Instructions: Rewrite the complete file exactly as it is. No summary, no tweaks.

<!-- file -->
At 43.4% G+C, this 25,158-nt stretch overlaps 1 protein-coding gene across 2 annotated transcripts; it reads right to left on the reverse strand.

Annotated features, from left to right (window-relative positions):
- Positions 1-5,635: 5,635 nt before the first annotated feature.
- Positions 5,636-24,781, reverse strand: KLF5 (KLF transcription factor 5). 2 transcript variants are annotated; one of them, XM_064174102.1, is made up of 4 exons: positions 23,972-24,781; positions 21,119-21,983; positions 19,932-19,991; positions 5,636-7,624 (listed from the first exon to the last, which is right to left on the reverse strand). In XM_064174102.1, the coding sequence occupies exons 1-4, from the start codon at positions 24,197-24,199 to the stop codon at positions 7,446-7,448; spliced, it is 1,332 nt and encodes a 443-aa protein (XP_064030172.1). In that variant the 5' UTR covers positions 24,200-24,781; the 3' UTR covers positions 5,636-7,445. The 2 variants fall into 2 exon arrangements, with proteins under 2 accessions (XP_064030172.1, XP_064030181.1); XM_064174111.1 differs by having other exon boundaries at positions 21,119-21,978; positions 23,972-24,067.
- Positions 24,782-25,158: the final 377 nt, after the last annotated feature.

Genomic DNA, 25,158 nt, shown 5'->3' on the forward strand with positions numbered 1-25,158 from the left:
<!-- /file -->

At 43.4% G+C, this 25,158-nt stretch overlaps 1 protein-coding gene across 2 annotated transcripts; it reads right to left on the reverse strand.

Annotated features, from left to right (window-relative positions):
- Positions 1-5,635: 5,635 nt before the first annotated feature.
- Positions 5,636-24,781, reverse strand: KLF5 (KLF transcription factor 5). 2 transcript variants are annotated; one of them, XM_064174102.1, is made up of 4 exons: positions 23,972-24,781; positions 21,119-21,983; positions 19,932-19,991; positions 5,636-7,624 (listed from the first exon to the last, which is right to left on the reverse strand). In XM_064174102.1, the coding sequence occupies exons 1-4, from the start codon at positions 24,197-24,199 to the stop codon at positions 7,446-7,448; spliced, it is 1,332 nt and encodes a 443-aa protein (XP_064030172.1). In that variant the 5' UTR covers positions 24,200-24,781; the 3' UTR covers positions 5,636-7,445. The 2 variants fall into 2 exon arrangements, with proteins under 2 accessions (XP_064030172.1, XP_064030181.1); XM_064174111.1 differs by having other exon boundaries at positions 21,119-21,978; positions 23,972-24,067.
- Positions 24,782-25,158: the final 377 nt, after the last annotated feature.

Genomic DNA, 25,158 nt, shown 5'->3' on the forward strand with positions numbered 1-25,158 from the left: